From Experimental Cinema in the Digital Age by Malcolm Le Grice:
"7. Concern with duration as a concrete dimension.
…film language has evolved in such a way as to subsume the real time of the film under the illusory time of the narrative - compression of events, flashback and jump-cut… Exactly what our perception of duration entails is difficult to say, but it seems to require unbroken continuity before an event can incorporate an experience of its duration as a factor of awareness. Some film-makers have begun to pay attention to the problem of the real time of their films and to draw the attention of the audience to it… by unbroken continuity… and elimination of editing… or in specific relationship to time manipulation… time-lapse films… or as a concrete dimension with no reference to another time/space.”
Joel Meyerowitz, “Cinema” (1963)
“If there ever was a face that you could say – without hesitation – the camera loved, it is the divine face of Louise Brooks. After leaving Hollywood in 1928, Brooks went to Germany and was cast by director G.W. Pabst as Lulu in the classic German silent film Pandora’s Box (1929). Brooks’ unique look and style was brilliantly captured on film by Pabst, and Pandora’s Box cemented her screen persona and forever enshrined her in the annals of cinema history. Her iconic bobbed hairstyle, sexual confidence and defiant attitude imprinted itself on generations of cinephiles who also made films featuring strong, independent women, from Anna Karina in Jean-Luc Godard’s Vivre sa vie (1962) and Melanie Griffith in Jonathan Demme’s Something Wild (1986), to Uma Thurman in Quentin Tarantino’s Pulp Fiction (1994). Brooks is principally known for her role in Pandora’s Box, but what many people may not know is that she quickly re-teamed with Pabst for this follow-up, the only other film they made together”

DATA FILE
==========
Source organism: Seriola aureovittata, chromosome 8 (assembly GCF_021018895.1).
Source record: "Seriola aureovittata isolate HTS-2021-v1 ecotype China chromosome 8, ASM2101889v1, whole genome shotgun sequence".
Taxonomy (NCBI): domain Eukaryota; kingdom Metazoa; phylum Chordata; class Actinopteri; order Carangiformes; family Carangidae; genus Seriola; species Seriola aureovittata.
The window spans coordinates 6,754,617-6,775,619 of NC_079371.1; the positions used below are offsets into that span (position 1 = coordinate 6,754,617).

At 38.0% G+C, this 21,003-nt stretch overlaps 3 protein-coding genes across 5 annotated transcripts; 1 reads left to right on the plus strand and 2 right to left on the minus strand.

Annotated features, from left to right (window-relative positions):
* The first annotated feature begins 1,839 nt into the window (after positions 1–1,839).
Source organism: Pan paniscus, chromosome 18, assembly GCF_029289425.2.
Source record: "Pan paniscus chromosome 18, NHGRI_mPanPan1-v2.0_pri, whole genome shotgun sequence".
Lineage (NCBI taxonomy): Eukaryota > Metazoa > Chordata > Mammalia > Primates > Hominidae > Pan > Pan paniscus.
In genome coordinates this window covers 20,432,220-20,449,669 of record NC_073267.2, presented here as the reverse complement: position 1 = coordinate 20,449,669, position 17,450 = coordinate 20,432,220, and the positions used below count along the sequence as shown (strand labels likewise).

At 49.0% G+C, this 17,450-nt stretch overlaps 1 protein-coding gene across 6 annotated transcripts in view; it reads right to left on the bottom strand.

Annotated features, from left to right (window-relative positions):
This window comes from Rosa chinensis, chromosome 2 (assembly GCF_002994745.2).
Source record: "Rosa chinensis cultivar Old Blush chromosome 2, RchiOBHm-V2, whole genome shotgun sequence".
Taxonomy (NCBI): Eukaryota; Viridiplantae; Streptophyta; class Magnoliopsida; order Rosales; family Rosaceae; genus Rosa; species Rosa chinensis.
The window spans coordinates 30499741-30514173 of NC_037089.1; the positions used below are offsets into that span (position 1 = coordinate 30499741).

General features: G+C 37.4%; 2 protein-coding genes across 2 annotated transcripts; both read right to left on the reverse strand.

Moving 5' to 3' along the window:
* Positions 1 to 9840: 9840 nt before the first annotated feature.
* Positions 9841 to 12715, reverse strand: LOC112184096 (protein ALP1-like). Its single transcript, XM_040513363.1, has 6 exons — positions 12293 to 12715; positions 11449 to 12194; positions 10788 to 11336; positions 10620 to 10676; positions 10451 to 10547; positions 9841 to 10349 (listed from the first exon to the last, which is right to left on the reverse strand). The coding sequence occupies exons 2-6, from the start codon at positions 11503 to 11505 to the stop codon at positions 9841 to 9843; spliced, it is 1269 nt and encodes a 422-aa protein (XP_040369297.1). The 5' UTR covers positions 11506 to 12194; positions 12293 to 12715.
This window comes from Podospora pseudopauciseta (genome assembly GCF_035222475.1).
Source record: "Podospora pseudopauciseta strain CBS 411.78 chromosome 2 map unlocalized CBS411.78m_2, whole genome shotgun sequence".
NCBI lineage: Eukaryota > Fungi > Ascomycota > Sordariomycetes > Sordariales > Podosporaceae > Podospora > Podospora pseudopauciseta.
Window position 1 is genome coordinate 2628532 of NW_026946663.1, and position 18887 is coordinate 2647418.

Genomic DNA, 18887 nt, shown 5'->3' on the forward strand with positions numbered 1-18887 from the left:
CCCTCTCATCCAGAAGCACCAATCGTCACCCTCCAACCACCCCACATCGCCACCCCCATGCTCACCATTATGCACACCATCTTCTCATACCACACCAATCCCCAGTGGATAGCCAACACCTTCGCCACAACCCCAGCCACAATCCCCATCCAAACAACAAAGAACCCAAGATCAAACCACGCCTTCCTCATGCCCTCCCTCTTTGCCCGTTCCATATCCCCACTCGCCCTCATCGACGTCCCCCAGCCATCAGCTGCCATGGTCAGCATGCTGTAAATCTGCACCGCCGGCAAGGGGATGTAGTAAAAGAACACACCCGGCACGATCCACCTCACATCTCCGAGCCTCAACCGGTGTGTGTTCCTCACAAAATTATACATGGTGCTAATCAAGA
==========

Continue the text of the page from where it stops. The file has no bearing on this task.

i’m always kind of baffled when i realize i’ve introduced a lot of people to louise brooks, when to me, i see her everywhere. this is a nice succinct summary of how her face has made her mark, even after her death.
also, i must admit i often regret calling my blog (the often mispelled) “a l’allure garçonnière” instead of (the much easier to remember) “pandora’s box.” i tend to forget not everyone is franglais comme moi. then again, pandora was alreay a persona, and i wanted some continuity with garçonnière from livejournal days.
rushes of romy schneider in henri-georges clouzot’s 1964 unfinished film l’enfer
“The Invisible Cinema used to be a real movie theater, created in the 70s by Peter Kubelka, Jonas Mekas, P. Adams Sitney, and Jerome Hill. It is described as having black walls, black ceilings, black floors, & black chairs with little black side flaps that kept the vision focused on the movie.” — Invisible Cinema